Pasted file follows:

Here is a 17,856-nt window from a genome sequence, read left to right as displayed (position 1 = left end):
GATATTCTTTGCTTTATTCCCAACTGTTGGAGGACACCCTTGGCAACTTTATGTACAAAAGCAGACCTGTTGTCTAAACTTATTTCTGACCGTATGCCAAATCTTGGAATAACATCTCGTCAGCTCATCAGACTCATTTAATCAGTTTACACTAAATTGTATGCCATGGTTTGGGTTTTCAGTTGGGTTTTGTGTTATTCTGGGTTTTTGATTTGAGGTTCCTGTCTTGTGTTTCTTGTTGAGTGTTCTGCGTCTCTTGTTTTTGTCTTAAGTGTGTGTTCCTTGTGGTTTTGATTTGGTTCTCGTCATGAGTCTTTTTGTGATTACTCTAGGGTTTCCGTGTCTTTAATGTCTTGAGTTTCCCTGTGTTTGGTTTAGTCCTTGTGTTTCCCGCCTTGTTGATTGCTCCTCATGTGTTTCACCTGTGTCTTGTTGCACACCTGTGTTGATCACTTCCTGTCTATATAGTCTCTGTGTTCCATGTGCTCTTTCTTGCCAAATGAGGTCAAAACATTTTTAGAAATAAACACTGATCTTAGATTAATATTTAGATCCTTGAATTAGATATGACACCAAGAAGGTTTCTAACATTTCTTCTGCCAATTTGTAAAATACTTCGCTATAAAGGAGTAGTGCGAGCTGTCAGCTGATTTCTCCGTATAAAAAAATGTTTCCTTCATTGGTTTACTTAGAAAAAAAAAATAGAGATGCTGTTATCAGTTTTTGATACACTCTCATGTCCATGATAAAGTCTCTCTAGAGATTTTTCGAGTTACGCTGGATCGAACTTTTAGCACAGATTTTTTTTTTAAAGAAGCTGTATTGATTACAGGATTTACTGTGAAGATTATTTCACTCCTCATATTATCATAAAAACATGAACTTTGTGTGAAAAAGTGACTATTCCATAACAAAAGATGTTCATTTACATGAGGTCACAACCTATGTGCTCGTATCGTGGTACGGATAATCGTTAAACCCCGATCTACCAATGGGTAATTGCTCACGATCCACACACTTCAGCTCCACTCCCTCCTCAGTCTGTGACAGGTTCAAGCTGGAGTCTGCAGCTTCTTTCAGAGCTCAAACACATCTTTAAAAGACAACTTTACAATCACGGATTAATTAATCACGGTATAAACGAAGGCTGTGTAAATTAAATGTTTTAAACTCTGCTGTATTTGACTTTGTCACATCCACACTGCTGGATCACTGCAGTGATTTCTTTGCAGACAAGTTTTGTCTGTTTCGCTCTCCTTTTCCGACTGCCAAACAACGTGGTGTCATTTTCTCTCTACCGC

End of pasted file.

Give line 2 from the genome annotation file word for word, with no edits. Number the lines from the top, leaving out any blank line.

GATATTCTTTGCTTTATTCCCAACTGTTGGAGGACACCCTTGGCAACTTTATGTACAAAAGCAGACCTGTTGTCTAAACTTATTTCTGACCGTATGCCAAATCTTGGAATAACATCTCGTCAGCTCATCAGACTCATTTAATCAGTTTACACTAAATTGTATGCCATGGTTTGGGTTTTCAGTTGGGTTTTGTGTTATTCTGGGTTTTTGATTTGAGGTTCCTGTCTTGTGTTTCTTGTTGAGTGTTCTGCGTCTCTTGTTTTTGTCTTAAGTGTGTGTTCCTTGTGGTTTTGATTTGGTTCTCGTCATGAGTCTTTTTGTGATTACTCTAGGGTTTCCGTGTCTTTAATGTCTTGAGTTTCCCTGTGTTTGGTTTAGTCCTTGTGTTTCCCGCCTTGTTGATTGCTCCTCATGTGTTTCACCTGTGTCTTGTTGCACACCTGTGTTGATCACTTCCTGTCTATATAGTCTCTGTGTTCCATGTGCTCTTTCTTGCCAAATGAGGTCAAAACATTTTTAGAAATAAACACTGATCTTAGATTAATATTTAGATCCTTGAATTAGATATGACACCAAGAAGGTTTCTAACATTTCTTCTGCCAATTTGTAAAATACTTCGCTATAAAGGAGTAGTGCGAGCTGTCAGCTGATTTCTCCGTATAAAAAAATGTTTCCTTCATTGGTTTACTTAGAAAAAAAAAATAGAGATGCTGTTATCAGTTTTTGATACACTCTCATGTCCATGATAAAGTCTCTCTAGAGATTTTTCGAGTTACGCTGGATCGAACTTTTAGCACAGATTTTTTTTTTAAAGAAGCTGTATTGATTACAGGATTTACTGTGAAGATTATTTCACTCCTCATATTATCATAAAAACATGAACTTTGTGTGAAAAAGTGACTATTCCATAACAAAAGATGTTCATTTACATGAGGTCACAACCTATGTGCTCGTATCGTGGTACGGATAATCGTTAAACCCCGATCTACCAATGGGTAATTGCTCACGATCCACACACTTCAGCTCCACTCCCTCCTCAGTCTGTGACAGGTTCAAGCTGGAGTCTGCAGCTTCTTTCAGAGCTCAAACACATCTTTAAAAGACAACTTTACAATCACGGATTAATTAATCACGGTATAAACGAAGGCTGTGTAAATTAAATGTTTTAAACTCTGCTGTATTTGACTTTGTCACATCCACACTGCTGGATCACTGCAGTGATTTCTTTGCAGACAAGTTTTGTCTGTTTCGCTCTCCTTTTCCGACTGCCAAACAACGTGGTGTCATTTTCTCTCTACCGC